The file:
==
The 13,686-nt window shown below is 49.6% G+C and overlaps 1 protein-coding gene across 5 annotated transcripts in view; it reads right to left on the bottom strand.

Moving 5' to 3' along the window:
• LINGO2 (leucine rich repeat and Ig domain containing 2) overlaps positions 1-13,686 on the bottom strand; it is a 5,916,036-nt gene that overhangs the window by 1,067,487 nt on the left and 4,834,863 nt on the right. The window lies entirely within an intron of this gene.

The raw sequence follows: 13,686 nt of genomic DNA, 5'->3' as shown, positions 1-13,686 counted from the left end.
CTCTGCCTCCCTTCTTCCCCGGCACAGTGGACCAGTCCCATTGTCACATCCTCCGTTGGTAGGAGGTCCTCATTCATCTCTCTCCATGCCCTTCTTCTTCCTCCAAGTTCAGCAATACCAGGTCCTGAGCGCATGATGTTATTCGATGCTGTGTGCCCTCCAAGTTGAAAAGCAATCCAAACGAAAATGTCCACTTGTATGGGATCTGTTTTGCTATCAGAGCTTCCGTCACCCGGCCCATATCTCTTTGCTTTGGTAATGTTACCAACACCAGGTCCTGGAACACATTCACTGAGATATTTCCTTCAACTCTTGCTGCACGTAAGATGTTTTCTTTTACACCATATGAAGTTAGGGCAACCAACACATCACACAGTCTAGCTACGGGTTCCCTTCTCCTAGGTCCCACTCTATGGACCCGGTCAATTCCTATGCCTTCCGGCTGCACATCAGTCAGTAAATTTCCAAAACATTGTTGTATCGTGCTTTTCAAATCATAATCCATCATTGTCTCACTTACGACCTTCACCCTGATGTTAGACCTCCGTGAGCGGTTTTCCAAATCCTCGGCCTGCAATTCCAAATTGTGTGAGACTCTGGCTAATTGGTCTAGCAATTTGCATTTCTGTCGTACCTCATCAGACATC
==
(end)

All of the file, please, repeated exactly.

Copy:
The 13,686-nt window shown below is 49.6% G+C and overlaps 1 protein-coding gene across 5 annotated transcripts in view; it reads right to left on the bottom strand.

Moving 5' to 3' along the window:
• LINGO2 (leucine rich repeat and Ig domain containing 2) overlaps positions 1-13,686 on the bottom strand; it is a 5,916,036-nt gene that overhangs the window by 1,067,487 nt on the left and 4,834,863 nt on the right. The window lies entirely within an intron of this gene.

The raw sequence follows: 13,686 nt of genomic DNA, 5'->3' as shown, positions 1-13,686 counted from the left end.
CTCTGCCTCCCTTCTTCCCCGGCACAGTGGACCAGTCCCATTGTCACATCCTCCGTTGGTAGGAGGTCCTCATTCATCTCTCTCCATGCCCTTCTTCTTCCTCCAAGTTCAGCAATACCAGGTCCTGAGCGCATGATGTTATTCGATGCTGTGTGCCCTCCAAGTTGAAAAGCAATCCAAACGAAAATGTCCACTTGTATGGGATCTGTTTTGCTATCAGAGCTTCCGTCACCCGGCCCATATCTCTTTGCTTTGGTAATGTTACCAACACCAGGTCCTGGAACACATTCACTGAGATATTTCCTTCAACTCTTGCTGCACGTAAGATGTTTTCTTTTACACCATATGAAGTTAGGGCAACCAACACATCACACAGTCTAGCTACGGGTTCCCTTCTCCTAGGTCCCACTCTATGGACCCGGTCAATTCCTATGCCTTCCGGCTGCACATCAGTCAGTAAATTTCCAAAACATTGTTGTATCGTGCTTTTCAAATCATAATCCATCATTGTCTCACTTACGACCTTCACCCTGATGTTAGACCTCCGTGAGCGGTTTTCCAAATCCTCGGCCTGCAATTCCAAATTGTGTGAGACTCTGGCTAATTGGTCTAGCAATTTGCATTTCTGTCGTACCTCATCAGACATC